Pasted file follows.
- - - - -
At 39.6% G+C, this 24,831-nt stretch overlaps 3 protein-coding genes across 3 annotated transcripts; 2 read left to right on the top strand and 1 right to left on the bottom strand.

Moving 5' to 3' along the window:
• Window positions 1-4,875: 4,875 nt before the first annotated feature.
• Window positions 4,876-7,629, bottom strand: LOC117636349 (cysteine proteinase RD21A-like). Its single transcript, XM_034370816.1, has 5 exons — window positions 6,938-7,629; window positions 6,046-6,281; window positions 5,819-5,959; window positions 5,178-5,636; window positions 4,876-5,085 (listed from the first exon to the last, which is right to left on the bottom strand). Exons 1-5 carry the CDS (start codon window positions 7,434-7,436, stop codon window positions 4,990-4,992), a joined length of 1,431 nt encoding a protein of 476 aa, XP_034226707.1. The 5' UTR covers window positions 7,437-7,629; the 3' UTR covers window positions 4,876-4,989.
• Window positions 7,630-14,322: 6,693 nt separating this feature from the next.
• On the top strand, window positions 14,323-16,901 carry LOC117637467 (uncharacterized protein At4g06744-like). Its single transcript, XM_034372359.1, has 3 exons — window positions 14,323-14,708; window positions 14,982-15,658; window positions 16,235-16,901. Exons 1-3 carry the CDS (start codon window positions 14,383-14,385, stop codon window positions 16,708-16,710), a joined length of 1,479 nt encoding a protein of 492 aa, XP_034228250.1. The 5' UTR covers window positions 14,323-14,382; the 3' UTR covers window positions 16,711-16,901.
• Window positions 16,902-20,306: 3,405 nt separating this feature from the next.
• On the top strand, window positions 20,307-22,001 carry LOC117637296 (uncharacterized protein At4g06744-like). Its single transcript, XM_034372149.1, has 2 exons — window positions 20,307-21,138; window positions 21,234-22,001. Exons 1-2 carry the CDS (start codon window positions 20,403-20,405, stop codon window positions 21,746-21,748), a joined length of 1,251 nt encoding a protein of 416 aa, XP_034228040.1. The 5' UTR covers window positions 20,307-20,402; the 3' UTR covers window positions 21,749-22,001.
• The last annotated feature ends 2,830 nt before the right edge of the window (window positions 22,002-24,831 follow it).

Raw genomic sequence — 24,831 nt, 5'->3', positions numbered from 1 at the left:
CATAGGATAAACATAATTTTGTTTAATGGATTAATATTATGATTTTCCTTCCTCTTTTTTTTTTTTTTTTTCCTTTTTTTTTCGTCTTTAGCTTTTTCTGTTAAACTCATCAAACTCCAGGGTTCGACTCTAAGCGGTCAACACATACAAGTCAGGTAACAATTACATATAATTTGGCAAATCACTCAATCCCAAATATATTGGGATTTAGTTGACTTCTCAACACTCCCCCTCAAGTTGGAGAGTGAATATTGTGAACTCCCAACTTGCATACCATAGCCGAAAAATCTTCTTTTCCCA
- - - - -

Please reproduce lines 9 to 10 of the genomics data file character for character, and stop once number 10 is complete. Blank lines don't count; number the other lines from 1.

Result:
• The last annotated feature ends 2,830 nt before the right edge of the window (window positions 22,002-24,831 follow it).

Raw genomic sequence — 24,831 nt, 5'->3', positions numbered from 1 at the left: